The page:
Congrats on a nice marketing job yesterday,


Chuck Hollis


I can't believe you're trying to compare HP's traditional clustered NAS offering with something like Atmos. Goes to my earlier theme about servers guys and storage ...

Different use cases. Different technologies entirely. Now, if you'd like to compare and contrast with something like, say, EMC's Celerra, we could have a decent dialogue.

Appreciate the "closed, proprietary" labelling -- tells me that you folks really don't understand what this product is all about. That's great, in my book. Took you a while to figure out Centera, if I remember right.

Atmos exposes APIs that anyone can use. It's pretty open as far as its ability to incorporate external policy logic, encryption engines, codecs -- you name it. Pretty open, as far as such things go.

Certainly more open than, say, an EVA?

As to the rest of your nit-picking and "I've talked to customers" nonsense, have a good go at it, please. As far as responses from our competitors generally go, that's pretty weak stuff.

We really enjoyed the two posts you made. The first one (yours) missed the point entirely, which caused a considerable amount of amusement here at EMC. The second one (from your NAS guy) is a bit more thoughtful, so we give him a bit more cred. Still doesn't get it, though.

But, let's face it, until HP has some sort of offering for cloud-optimized storage (policy engine, etc.) you're not really in the game -- all you can really do is hurl rocks and petulant taunts.

Same goes for flash, FCoE ... -- well, we're back to our old dialogue, aren't we?


Mike Dutch

Hi Chuck, I tend to think that Cloud does solve problems in today's traditional data center. COS opens up some interesting ways to simplify BURA/DR and data migration (think "stretch VMotion"). I like how www.active-circle.com can include tape as a tier and though it's NAS/CIFS/FTP-based, I wouldn't be surprised if a little engineering couldn't add an object-interface. As you say, it's all about the use case you're trying to address.

Dave Tauzell

Is this similar to Google's GFS or Amazon's S3? It seems to have some of the pieces and then some more (the ability to move data to where it is being heavily accessed, for example).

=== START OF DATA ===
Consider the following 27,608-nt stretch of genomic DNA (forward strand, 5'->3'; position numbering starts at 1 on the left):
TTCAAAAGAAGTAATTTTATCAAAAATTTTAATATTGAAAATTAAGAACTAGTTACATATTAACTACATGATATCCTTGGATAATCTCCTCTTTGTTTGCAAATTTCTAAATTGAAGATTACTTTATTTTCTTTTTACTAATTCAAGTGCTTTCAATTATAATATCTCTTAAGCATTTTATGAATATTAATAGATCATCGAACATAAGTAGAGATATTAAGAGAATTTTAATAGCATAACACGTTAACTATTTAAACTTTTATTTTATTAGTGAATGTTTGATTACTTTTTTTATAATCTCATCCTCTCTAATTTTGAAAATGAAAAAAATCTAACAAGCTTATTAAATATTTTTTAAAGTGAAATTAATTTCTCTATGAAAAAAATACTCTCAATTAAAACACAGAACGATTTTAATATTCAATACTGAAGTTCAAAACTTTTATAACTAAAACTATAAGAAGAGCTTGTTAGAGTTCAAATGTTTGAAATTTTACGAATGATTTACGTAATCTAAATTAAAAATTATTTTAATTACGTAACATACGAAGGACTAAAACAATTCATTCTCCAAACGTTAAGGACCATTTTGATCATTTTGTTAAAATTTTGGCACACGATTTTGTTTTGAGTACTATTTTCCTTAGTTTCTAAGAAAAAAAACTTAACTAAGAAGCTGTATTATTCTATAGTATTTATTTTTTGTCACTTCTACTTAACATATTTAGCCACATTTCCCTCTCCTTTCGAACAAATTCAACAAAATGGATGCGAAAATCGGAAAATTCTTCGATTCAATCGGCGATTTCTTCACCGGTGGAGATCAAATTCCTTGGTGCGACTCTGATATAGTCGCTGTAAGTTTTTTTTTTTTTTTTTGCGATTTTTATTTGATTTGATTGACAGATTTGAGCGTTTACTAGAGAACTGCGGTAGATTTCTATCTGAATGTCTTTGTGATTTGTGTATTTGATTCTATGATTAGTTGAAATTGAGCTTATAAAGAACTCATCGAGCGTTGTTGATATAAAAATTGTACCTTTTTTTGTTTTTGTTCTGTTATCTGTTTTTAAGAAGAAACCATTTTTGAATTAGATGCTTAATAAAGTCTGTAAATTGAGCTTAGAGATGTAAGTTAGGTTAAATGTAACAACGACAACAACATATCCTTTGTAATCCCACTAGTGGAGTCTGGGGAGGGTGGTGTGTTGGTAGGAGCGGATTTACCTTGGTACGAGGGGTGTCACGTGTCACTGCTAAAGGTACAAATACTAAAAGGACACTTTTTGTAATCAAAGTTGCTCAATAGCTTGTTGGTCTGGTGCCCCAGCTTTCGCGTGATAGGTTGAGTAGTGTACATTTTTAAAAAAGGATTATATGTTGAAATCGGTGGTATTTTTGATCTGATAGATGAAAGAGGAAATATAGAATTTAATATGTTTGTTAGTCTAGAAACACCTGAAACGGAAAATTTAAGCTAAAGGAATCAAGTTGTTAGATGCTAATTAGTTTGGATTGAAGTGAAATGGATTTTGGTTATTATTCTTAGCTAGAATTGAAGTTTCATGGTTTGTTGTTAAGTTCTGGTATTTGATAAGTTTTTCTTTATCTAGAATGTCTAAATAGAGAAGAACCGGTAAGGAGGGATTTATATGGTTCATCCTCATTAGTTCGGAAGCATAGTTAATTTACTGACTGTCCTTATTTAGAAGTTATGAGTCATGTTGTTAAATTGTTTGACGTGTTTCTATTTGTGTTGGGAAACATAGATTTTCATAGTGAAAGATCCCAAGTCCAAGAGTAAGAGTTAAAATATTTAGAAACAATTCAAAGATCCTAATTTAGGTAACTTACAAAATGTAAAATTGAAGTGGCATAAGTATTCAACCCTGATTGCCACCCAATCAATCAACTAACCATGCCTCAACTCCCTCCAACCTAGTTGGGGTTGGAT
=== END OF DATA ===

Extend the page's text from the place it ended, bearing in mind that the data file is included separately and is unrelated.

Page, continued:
Robert Ingram

Chuck, congratulations with the general availability of your product.

With great interest I have read this new post. However you haven’t convinced me on your third bullet in “what it’s not” just yet. Perhaps you can help us there a bit more.

Retention control of information wasn’t our driver. We selected Centera because of its substantial lower cost in managing large volumes of “active content” which makes the statement that Atmos’ use cases and reasons being totally different no longer hold. I am confident that we are not unique in why we own Centera.

EMC did introduce a new storage paradigm with Centera combining object addressing, RAIN architecture, self configuring and self-healing. Rightfully so earned a place as CAS beside NAS and SAN. I can’t say from the reading so far that Atmos does the same. Atmos seems to build on the success that the Centera product has with applying these techniques. This begs the question why EMC decided not to leverage the successful and proven Centera to add placement policies and network a bunch of Centera’s. One almost thinks that EMC it self does not understand it’s own Centera product that well to recognize the opportunities it has.

Chuck Hollis

Hi Robert -- you bring up some great points, so thanks.

First, I can see your point, which is that -- at scale -- many of the challenges that Centera addresses are the same ones that Atmos is intended to address.

I think we might be in a "glass half full or glass half empty?" situation regarding this topic.

On one hand, it might be persuasively argued that EMC should have simply extended Centera's functionality to include the advanced geographic distribution policies, or related capabilities.